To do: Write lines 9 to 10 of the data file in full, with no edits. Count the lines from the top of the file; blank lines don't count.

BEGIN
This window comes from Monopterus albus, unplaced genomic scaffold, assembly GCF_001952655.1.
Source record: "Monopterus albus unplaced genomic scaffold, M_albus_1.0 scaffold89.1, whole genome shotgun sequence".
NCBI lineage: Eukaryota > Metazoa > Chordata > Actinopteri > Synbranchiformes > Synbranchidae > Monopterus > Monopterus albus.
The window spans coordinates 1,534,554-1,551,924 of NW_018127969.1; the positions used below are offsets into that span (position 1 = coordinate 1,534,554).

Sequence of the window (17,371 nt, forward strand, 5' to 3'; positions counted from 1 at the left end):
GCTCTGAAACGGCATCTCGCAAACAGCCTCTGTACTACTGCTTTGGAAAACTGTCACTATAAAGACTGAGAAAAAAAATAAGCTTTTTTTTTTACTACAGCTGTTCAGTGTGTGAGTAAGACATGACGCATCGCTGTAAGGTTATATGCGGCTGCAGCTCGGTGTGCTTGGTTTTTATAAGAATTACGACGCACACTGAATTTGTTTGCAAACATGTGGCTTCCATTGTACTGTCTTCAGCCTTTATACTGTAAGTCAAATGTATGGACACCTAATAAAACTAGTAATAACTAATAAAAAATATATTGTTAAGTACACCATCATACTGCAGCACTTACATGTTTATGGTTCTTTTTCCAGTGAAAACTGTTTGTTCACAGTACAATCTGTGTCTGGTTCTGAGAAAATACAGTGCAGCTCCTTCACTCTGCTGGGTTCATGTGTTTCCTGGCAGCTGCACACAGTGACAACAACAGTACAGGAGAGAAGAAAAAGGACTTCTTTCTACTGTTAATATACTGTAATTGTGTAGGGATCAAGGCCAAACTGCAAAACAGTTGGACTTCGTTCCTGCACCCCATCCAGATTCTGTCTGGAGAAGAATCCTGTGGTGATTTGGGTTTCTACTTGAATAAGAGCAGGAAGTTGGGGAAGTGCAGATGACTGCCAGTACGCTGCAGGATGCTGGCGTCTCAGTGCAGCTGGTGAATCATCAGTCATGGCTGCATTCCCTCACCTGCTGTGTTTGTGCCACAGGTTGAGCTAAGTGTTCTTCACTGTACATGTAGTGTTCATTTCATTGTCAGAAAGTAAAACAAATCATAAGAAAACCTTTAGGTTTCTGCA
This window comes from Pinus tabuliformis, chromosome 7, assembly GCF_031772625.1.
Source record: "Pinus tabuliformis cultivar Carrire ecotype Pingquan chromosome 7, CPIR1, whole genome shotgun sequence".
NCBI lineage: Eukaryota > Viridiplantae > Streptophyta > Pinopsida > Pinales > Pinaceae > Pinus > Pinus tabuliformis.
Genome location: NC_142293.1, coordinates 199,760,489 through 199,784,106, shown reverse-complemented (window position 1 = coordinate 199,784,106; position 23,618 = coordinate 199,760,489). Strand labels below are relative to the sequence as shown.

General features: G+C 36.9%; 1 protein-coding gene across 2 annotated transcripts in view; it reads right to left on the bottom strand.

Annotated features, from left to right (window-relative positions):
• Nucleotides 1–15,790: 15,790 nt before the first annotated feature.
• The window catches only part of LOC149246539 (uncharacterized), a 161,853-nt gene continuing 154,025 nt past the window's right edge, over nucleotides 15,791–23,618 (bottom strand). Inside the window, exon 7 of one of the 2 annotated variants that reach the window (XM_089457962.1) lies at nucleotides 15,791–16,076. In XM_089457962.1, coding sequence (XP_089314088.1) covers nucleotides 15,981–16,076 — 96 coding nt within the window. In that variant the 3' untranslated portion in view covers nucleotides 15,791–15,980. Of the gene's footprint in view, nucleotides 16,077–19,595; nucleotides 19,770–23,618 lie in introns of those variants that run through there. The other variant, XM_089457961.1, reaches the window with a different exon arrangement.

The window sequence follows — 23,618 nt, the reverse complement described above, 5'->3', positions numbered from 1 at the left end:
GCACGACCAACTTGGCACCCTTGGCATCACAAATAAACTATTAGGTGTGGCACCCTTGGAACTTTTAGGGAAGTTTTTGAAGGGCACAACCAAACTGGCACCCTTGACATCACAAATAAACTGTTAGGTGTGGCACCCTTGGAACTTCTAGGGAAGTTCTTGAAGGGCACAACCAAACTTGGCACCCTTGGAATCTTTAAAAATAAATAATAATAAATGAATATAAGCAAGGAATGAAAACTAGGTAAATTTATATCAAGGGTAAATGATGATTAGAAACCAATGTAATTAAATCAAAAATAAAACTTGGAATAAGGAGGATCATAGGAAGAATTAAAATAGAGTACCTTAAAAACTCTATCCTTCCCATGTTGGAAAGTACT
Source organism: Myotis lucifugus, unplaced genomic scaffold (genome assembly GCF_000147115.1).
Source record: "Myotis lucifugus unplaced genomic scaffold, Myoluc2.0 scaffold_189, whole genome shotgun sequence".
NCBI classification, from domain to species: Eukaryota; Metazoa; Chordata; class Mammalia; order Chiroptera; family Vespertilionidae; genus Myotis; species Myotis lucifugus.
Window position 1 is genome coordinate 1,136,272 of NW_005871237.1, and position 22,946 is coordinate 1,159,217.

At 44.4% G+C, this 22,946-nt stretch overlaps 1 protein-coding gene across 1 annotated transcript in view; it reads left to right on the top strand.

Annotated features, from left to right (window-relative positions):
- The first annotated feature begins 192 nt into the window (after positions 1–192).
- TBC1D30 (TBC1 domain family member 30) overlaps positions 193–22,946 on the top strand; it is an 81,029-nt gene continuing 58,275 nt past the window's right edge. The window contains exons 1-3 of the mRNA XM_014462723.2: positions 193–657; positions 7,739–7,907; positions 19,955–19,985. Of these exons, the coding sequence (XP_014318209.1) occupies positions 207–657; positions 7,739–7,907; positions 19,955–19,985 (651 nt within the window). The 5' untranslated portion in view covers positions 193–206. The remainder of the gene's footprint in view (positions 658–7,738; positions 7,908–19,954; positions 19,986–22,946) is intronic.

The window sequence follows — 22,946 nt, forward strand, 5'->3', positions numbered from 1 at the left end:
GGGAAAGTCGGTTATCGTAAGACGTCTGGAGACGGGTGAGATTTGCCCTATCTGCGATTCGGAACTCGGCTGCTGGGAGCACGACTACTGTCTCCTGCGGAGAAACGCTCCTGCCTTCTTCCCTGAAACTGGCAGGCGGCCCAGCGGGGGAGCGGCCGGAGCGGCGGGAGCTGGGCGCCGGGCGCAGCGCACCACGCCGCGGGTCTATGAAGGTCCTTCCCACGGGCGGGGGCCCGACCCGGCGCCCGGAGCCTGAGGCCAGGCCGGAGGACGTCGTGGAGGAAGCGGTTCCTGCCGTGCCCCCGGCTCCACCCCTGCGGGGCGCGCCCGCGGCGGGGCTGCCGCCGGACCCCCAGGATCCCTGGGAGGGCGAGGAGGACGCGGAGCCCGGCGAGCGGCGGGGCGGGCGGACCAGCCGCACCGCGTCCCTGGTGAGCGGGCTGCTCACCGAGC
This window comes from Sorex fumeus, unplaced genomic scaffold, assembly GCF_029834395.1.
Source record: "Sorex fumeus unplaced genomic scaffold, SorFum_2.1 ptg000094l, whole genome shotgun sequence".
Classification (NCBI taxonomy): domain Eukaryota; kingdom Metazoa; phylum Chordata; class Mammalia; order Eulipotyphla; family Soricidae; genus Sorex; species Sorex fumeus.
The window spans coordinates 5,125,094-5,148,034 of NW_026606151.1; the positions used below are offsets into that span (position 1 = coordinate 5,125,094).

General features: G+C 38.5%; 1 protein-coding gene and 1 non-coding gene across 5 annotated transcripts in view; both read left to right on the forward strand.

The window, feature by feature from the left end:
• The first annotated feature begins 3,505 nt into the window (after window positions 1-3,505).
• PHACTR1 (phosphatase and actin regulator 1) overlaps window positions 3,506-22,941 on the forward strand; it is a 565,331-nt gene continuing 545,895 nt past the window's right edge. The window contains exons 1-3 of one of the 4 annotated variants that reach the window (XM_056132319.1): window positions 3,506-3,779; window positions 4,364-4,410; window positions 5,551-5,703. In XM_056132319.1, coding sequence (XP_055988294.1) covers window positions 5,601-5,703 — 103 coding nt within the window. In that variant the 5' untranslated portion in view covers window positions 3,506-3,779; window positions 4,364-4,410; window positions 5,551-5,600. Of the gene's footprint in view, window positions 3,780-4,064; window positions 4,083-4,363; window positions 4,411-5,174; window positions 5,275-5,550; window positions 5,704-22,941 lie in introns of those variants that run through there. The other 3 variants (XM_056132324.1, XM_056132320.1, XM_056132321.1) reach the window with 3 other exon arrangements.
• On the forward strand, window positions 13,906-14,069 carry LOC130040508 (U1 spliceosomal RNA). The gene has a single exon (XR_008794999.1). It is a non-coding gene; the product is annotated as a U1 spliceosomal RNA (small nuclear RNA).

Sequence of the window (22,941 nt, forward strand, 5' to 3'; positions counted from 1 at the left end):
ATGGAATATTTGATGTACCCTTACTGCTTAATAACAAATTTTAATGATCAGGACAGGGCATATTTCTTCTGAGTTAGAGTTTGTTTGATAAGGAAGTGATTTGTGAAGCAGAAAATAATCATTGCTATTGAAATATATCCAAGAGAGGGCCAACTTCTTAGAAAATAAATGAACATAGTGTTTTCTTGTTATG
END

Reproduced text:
NCBI lineage: Eukaryota > Viridiplantae > Streptophyta > Pinopsida > Pinales > Pinaceae > Pinus > Pinus tabuliformis.
Genome location: NC_142293.1, coordinates 199,760,489 through 199,784,106, shown reverse-complemented (window position 1 = coordinate 199,784,106; position 23,618 = coordinate 199,760,489). Strand labels below are relative to the sequence as shown.